THE BIG FIFTY
FRANK O'ROURKEWith more than sixty novels to his credit, Frank O'Rourke (1916-1989) was an accomplished writer of mysteries and sports fiction. Arguably, he's best known for his gothic-tinged western paperback originals, stories at which he excelled.
His work was adapted for the screen at least twice—The Bravados in 1957—starring Gregory Peck and Joan Collins, and A Mule for the Marquesa, which was film as The Professionals in 1966—starring Burt Lancaster, Lee Marvin, and Jack Palance. In the 50s and 60s, he turned out at least two westerns a year under his own name and pseudonyms, including Kevin Connor, Frank O'Malley, and Patrick O'Malley.
To say that O'Rourke worked in a time of literary transition is an understatement. Two World Wars had chopped away the early 20th century's Victorian values, clearing the way for a rush of moral relativism and jaded introspection.
The slick magazines had little to do with flowery melodrama and a lot to do with tight, terse, prose echoing the anxiety of the day, a style that spilled over into the emerging world of genre paperbacks.
What was glamor for the pulps seemed corny and out of touch, and the purple prose of old westerns became downright unsalable. O'Rourke walked the grubline between literary styles, which is clearly illustrated in his 1955 novel, The Big Fifty.
Falling somewhere between his 1953 novel Latigo— wordy land grab procedural—and 1957's The Bravados—an action-packed manhunt—The Big Fifty retains the romantic language of its predecessor while hinting at the complexity of character and action of the latter book. However, whereas The Bravados made a heart-thumping motion picture, The Big Fifty would only have made a nifty Poverty Row Saturday matinée.
The story takes place in 1878, already the end times for the grand buffalo hunts of yesteryear. Old Colonel DeLight can see the writing on the wall. Not only have the thundering black herds been whittled down to near extinction, but the market itself has lost most of its honor. Rather than face the near impossible prospect of scraping out a messy, gut-wrenching living from acquiring their own hides, bad men simply steal from the few remaining good guys—sometimes with deadly consequences.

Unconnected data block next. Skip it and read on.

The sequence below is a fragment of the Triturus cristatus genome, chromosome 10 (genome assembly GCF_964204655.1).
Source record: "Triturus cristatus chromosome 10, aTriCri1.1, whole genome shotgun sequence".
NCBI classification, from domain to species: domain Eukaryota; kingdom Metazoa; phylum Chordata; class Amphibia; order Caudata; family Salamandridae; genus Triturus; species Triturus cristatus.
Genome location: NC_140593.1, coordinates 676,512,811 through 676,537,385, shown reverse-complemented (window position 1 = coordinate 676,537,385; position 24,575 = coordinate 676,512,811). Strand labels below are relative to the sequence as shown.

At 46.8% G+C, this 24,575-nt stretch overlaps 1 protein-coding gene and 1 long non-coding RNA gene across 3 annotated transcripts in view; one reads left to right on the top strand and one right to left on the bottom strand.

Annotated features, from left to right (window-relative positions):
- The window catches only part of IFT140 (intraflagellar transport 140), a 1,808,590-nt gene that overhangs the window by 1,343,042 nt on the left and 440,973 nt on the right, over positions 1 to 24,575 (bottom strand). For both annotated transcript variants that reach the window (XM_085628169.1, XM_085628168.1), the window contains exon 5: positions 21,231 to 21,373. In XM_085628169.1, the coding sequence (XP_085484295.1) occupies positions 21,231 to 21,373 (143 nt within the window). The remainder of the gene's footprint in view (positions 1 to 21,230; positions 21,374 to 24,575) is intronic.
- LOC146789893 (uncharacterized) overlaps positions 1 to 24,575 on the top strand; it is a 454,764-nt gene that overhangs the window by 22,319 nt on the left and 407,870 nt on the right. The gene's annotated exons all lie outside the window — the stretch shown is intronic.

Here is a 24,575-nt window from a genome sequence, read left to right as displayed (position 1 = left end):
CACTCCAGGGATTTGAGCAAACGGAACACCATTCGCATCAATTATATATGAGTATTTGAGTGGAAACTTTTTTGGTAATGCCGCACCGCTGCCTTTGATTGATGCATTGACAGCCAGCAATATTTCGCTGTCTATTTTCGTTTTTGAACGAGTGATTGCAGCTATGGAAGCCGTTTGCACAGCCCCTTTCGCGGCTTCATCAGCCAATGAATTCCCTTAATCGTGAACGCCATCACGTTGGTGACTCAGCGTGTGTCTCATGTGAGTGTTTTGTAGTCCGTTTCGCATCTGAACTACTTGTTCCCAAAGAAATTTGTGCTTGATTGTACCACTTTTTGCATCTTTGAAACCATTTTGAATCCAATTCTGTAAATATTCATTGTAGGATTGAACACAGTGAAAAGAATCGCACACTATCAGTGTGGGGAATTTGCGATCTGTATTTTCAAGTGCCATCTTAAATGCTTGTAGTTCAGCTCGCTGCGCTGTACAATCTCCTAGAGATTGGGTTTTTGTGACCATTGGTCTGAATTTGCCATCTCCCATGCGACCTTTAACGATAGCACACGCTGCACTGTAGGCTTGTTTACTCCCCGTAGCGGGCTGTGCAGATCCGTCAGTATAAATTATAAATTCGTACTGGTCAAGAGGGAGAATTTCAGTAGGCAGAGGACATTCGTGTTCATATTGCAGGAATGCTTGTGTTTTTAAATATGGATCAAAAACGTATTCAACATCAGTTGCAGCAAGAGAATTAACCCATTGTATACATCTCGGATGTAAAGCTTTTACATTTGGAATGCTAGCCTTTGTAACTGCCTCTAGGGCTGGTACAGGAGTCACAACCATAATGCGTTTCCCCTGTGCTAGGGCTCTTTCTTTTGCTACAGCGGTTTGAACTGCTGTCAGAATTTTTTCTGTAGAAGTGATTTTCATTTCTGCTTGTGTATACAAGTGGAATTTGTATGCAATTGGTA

Not only does Old (always Old) Colonel Delight suspect hes been a victim of one of the most notorious thieves of all, he believes big Jan Schmidt murdered his son. To learn the truth and bring the big villain to justice, Old Colonel Delight decides to infiltrate Schmidt's hunting party. Too sick to do the job himself, and rightly convinced Schmidt would recognize his hired man, Lance McGowen, the withered Confederate gray-beard calls in a Yankee named True Benton.
When names like Old Colonel Delight and True Benton are stated in full each time they appear in the narrative, you know you're in for some prose on the lower end of the color spectrum. Naturally, OCD has a lovely daughter (Celia) who Lance wants to wed. As expected, she only has eyes for our hero, True Benton.
Left there, The Big Fifty might be relegated to the Max Brand/Zane Grey rip-offs of the ‘20s and ‘30s, but O'Rourke's genius pulls it to a higher level. He does this mostly through depth of character, but also by using his working knowledge of hunting and butchering bison.
The book takes its name from the fifty-caliber rifle slugs the hunters use to harvest their animals, and spends a good amount of time describing the life lived by hide-dealers at what was the end of the 1870s, a controversial era. A few pages aren't for the squeamish, but it’s clear both True Benton and Jan Schmidt recognize the moral dilemma of their work, and lament the passing of the buffalo. These aren't callous men with no regrets.
O'Rourke cleverly paints three-dimensional portraits of heroes and villains, both caught in time, both struggling with inner demons, both finding common ground with one another. It's this mutual respect that the author exploits so well.
When the inevitable climax occurs, when True Benton's betrayal comes to light, its a heartbreaking revelation for everybody involved, including the reader. Dont misunderstand, Jan Schmidt deserves what he gets, but like so many of the post-war paperback villains, you're not necessarily happy to see him get it—satisfied, maybe, but not happy.
O'Rourke is always a solid writer who rarely phones it in, and with The Big Fifty he delivers a thought-provoking piece disguised as an old-fashioned oater.
Best Purple Prose: Her mouth was wide and full and alive, her hair clubbed up behind her ears. With tiny curls about the temples that shone in the candlelight, with the blackest of black, with ebony tints even deeper than black. She met True Benton's gaze with a sober nod and dignified silence, but remained beside her father in the few moments it took True Benton to see so much and wonder why her kind came but once in a man's lifetime; and then he recalled his situation and his manners.